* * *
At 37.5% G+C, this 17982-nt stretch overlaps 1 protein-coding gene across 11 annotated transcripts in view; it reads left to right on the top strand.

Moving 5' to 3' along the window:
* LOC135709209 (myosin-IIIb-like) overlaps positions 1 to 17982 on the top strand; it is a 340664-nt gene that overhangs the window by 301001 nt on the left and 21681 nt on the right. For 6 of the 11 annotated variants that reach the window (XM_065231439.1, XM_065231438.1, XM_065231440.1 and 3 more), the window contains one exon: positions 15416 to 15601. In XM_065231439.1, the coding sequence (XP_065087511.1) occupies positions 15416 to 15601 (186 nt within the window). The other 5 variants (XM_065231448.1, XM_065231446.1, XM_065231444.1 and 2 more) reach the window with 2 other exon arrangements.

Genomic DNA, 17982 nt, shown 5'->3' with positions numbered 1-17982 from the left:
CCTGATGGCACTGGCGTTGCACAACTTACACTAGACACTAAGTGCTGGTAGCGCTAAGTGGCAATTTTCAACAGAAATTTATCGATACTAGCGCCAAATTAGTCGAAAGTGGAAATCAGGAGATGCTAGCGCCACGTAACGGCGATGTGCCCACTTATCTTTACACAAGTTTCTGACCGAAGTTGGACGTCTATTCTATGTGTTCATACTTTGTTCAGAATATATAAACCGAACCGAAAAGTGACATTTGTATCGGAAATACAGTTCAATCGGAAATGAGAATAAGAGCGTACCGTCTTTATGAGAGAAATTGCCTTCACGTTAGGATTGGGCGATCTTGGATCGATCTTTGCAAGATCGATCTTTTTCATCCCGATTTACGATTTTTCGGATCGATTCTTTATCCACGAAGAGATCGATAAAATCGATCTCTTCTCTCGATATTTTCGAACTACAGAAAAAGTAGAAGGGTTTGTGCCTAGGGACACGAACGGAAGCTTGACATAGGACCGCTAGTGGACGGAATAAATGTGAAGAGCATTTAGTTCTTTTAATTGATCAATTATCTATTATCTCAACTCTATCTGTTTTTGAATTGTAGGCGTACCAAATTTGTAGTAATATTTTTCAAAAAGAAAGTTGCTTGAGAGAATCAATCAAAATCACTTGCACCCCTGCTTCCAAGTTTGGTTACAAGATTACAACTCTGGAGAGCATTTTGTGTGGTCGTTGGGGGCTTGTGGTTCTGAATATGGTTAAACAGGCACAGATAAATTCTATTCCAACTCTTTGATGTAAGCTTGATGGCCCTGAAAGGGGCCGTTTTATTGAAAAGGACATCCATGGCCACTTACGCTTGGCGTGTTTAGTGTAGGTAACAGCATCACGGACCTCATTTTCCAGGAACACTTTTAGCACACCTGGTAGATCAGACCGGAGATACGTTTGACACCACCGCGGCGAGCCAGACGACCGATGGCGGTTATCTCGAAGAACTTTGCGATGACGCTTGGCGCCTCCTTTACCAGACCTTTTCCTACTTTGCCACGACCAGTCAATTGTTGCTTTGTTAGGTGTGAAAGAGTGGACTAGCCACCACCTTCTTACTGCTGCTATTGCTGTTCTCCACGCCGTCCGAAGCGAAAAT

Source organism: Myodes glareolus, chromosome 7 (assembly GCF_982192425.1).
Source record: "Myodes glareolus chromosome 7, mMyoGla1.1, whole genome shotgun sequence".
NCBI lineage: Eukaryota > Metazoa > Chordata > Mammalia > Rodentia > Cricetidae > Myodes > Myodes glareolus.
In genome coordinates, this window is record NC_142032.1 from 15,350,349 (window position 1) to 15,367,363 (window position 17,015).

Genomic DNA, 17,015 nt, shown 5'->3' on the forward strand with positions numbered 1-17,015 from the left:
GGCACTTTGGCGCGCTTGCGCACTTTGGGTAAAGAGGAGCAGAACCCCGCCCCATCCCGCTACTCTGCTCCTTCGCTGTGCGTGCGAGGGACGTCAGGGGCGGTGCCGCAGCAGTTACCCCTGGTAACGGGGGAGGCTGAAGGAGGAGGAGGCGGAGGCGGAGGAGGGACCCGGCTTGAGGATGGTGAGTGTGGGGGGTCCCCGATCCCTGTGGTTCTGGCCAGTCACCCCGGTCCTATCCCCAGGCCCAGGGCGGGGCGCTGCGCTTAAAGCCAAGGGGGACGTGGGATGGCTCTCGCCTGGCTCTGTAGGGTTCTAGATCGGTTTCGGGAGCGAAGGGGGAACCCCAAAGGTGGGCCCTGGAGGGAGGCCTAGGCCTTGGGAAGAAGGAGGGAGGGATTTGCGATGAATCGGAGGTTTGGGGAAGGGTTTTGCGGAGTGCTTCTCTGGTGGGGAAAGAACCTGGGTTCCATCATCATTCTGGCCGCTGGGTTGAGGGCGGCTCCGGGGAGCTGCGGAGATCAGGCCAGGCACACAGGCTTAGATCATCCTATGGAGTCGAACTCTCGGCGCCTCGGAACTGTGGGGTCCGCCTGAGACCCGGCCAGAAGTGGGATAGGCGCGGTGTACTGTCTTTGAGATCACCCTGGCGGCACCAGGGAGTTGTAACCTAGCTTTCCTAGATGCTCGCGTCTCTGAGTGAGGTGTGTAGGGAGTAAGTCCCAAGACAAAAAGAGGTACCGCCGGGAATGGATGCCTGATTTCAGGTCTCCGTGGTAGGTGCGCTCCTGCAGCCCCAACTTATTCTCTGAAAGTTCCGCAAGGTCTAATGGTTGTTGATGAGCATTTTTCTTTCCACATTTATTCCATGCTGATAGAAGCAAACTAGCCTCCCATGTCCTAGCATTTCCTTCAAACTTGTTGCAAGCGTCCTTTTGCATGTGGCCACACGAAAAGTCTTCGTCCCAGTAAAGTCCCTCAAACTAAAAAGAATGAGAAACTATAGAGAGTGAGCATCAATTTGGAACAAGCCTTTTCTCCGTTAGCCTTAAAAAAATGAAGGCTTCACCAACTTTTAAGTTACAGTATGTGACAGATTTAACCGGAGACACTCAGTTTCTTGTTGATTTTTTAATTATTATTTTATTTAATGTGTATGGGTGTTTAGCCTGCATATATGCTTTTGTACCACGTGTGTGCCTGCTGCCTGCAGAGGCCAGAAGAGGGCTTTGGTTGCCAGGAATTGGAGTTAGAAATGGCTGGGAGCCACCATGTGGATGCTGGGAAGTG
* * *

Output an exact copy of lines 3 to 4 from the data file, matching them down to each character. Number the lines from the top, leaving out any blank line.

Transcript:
* LOC135709209 (myosin-IIIb-like) overlaps positions 1 to 17982 on the top strand; it is a 340664-nt gene that overhangs the window by 301001 nt on the left and 21681 nt on the right. For 6 of the 11 annotated variants that reach the window (XM_065231439.1, XM_065231438.1, XM_065231440.1 and 3 more), the window contains one exon: positions 15416 to 15601. In XM_065231439.1, the coding sequence (XP_065087511.1) occupies positions 15416 to 15601 (186 nt within the window). The other 5 variants (XM_065231448.1, XM_065231446.1, XM_065231444.1 and 2 more) reach the window with 2 other exon arrangements.

Genomic DNA, 17982 nt, shown 5'->3' with positions numbered 1-17982 from the left: